It’s been a long, long time since Alexander Volkanovski has been a betting underdog.
The reigning UFC featherweight champion has been one of the most dominant forces in MMA since joining the UFC in 2016, racking up a 12-0 record and four defenses of his 145-pound belt en route to becoming the No. 1 pound-for-pound fighter in the sport. Naturally, he’s been the betting favorite for the majority of that run. But that will change on Feb. 12 when Volkanovski vaults up to 155 pounds to challenge UFC lightweight champion Islam Makhachev for two-division glory in the main event of UFC 284.
Volkanovski opened as a massive betting underdog to Makhachev and remains so with the fight less than two weeks away. And it’s safe to say he’s relishing all his newfound skeptics.
“I like it. I’m all good with it,” Volkanovski said on The MMA Hour. “Especially moving up and the lightweight title and all that type of stuff, and then fighting someone like this — again, we want this for legacy. I never used to talk like this. If you remember, I never talked about legacy fights and all this type of stuff, but now I’m all about it. Now I’m all for the big fights. I love the underdog story. I love being the underdog and people saying I’m undersized and all that type of stuff. It just adds to the story and it’s going to add to the victory.
“There are going to be a lot of people that are going to doubt me, which I love, and all that type of stuff — ‘I’m undersized, he’s too good at the Dagestani wrestling,’ and all this type of stuff. That’s good. But just remember that. Remember that. Don’t change the narrative when I get my hand raised. That’s something that I need people to understand, because it’s funny — people will sit there and say all this stuff. If something happens [and I win], ‘Oh yeah, [Makhachev] didn’t fight anybody. It was his first defense.’ All of a sudden they’re taking away the victory and acting like he isn’t that person that they said he was before the fight.
“Just remember what you’re saying he is now. You’re putting him on that pedestal — keep him there even if I get my hand raised. Don’t change that bulls***.”
Volkanovski, 34, will become just the fifth simultaneous two-division champion in UFC history if successful at UFC 284, joining the likes of Conor McGregor, Daniel Cormier, Amanda Nunes, and Henry Cejudo. He has repeatedly stated his intentions to keep both titles and defend the throne in both divisions if the Makhachev fight goes his way.
His goals are lofty, which is exactly why Volkanovski doesn’t want to hear any revisionist history about Makhachev if he achieves what he’s setting out to achieve.
That includes excuses about Makhachev’s mentor and longtime teammate, former UFC champ Khabib Nurmagomedov, not being in Makhachev’s corner for UFC 284.
“I guess I was [surprised] at the start, but it doesn’t matter — Islam is still going to turn up,” Volkanovski said. “I know people push narratives and all that type of stuff. At the end of the day, Islam is a great fighter. He’s the one who’s going in there and doing his work, and Khabib will tell you that himself. So again, if my hand gets raised, don’t be [complaining]. These are excuses. He’s fought plenty of times with Khabib not in his corner.
“He’s done it before and he’s a great fighter. He’s going to turn up and show up in the octagon anyway, even if Khabib is there or not. So I’m preparing for the same Islam that I’ve seen, and again, if things go how I plan on them going, don’t start changing narratives and start using all these excuses, because it’s the guy in front of him that’s the problem.”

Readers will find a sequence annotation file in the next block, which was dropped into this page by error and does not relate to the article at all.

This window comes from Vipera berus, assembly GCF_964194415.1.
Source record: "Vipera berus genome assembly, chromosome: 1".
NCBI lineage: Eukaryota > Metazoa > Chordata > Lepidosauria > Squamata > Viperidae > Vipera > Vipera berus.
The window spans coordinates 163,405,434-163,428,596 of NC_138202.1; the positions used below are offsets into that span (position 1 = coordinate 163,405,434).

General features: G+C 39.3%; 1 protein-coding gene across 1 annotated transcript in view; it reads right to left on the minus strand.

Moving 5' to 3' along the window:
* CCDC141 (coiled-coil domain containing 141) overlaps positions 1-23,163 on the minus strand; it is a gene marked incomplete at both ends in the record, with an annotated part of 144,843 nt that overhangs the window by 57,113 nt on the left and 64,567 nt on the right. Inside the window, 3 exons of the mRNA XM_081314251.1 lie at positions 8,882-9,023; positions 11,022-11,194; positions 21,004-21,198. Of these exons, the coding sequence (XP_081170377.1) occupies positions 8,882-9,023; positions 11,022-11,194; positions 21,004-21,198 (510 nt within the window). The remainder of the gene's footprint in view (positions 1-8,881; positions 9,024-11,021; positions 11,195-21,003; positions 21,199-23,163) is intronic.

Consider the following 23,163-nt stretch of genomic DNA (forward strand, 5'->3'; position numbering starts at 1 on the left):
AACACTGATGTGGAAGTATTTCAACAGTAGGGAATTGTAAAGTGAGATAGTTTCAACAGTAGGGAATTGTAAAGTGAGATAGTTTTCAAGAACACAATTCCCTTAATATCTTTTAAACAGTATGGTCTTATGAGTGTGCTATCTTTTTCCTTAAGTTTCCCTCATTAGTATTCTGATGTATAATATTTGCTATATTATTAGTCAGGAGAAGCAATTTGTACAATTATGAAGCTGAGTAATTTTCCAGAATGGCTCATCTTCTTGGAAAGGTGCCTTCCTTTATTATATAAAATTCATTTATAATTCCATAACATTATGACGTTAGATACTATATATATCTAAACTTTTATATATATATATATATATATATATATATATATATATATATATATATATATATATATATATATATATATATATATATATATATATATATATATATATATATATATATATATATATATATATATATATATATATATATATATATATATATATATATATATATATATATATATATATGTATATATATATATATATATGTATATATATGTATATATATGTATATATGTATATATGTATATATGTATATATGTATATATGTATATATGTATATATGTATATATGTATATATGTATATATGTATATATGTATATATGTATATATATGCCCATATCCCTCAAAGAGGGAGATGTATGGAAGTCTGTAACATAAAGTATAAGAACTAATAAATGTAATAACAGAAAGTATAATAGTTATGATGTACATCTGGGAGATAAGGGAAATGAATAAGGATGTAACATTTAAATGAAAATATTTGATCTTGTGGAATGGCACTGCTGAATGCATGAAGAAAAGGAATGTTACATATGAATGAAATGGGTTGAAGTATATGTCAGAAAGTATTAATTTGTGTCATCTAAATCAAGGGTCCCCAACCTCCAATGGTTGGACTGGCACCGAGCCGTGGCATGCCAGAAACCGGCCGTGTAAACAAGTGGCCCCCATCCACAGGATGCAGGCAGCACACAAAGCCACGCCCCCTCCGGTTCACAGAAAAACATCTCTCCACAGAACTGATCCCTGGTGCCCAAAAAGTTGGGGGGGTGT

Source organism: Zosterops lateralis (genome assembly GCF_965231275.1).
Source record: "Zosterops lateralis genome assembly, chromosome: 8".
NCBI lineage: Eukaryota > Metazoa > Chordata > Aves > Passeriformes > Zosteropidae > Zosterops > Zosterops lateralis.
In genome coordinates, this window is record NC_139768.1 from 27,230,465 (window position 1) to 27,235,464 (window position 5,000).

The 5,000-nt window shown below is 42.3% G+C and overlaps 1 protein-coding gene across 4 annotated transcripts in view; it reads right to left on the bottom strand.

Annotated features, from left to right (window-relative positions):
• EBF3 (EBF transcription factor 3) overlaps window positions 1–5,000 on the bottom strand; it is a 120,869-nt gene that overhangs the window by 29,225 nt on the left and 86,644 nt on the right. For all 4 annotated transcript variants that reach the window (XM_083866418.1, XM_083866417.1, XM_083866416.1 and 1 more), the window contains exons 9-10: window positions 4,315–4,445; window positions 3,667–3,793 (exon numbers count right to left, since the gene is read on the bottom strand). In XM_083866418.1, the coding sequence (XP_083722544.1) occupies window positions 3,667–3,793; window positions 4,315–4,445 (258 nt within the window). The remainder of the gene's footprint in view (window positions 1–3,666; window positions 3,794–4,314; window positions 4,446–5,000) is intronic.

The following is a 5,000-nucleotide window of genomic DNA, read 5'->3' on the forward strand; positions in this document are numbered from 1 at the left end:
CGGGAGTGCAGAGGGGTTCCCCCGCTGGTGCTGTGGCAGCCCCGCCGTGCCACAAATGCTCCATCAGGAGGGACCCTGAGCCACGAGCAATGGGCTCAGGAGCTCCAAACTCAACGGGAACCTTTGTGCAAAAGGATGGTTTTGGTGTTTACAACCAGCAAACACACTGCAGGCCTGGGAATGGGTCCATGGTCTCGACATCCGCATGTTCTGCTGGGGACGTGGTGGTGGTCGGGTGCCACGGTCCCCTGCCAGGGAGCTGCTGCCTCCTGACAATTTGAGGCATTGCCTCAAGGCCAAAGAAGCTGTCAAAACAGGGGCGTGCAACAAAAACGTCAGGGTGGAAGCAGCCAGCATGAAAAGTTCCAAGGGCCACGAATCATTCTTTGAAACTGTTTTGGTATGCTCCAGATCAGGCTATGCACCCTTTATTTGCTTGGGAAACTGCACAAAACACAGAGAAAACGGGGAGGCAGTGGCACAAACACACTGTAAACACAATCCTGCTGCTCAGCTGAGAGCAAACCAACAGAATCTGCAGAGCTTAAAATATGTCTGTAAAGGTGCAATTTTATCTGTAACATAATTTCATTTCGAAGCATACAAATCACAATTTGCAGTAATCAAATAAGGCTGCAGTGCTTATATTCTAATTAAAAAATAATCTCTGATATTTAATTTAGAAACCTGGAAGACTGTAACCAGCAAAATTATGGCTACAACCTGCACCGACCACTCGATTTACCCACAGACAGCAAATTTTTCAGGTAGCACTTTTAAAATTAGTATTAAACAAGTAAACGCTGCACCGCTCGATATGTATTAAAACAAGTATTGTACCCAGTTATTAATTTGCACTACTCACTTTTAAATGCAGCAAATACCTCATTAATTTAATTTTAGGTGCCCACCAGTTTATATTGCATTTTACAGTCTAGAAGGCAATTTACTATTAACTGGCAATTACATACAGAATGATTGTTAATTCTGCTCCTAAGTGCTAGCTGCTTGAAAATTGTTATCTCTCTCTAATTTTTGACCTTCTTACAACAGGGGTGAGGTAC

Volkanovski certainly has his work cut out for him.
Makhachev is MMA Fighting’s No. 2 ranked pound-for-pound fighter in the world for a reason. The 31-year-old has demolished every lightweight in his path over the past six years, stacking up 11 consecutive victories over the likes of Charles Oliveira, Arman Tsarukyan, Dan Hooker, Bobby Green, Drew Dober, and more. Makhachev’s title win over Oliveira, in particular, was eye-opening — an eight-minute romp that saw him dominate then submit the UFC’s all-time submissions leader.
Nonetheless, Volkanovski likes what he and his team have seen in the matchup.
“Obviously we know where the advantages are going to be for me and where the advantages [are] he’s going to have,” Volkanovski said. “He wants it on the ground and I want it on the feet, it’s pretty simple. And for people who are going to be like, ‘Oh, his striking is underrated,’ it definitely is. If you’re looking at just combos and all that stuff, yeah, it’s not the prettiest, it’s not like he has the best setups and things that, but he’s still calculating. He’s not going to take unnecessary risks. He’s not going to put himself too much out of position the majority of the time. Maybe when he chooses to strike and things like that, he does, but a lot of the time he’s a bit defensive and he’ll wait for the right time to shoot.
“So he’s calculated, the same as Khabib was and a lot of these Dagestani wrestlers and these high-level grapplers, which is great.
“But at the same time, you’ve got to remember my striking,” Volkanovski continued. “I understand all these things. I can’t give too much away, but you could do all these things. I’m aware of what you want to do. I’m aware of the patterns. I totally understand the game. I really do. I understand my style, I understand your style. I’ve got a great team. We’ve got the knowledge, and not just that, I’ve got the fight IQ to really, really capitalize on things that we see. So there’s definitely things that I can capitalize on, and I will.
“So I’m prepared to go wherever it needs to go. You ain’t going to see me panic.”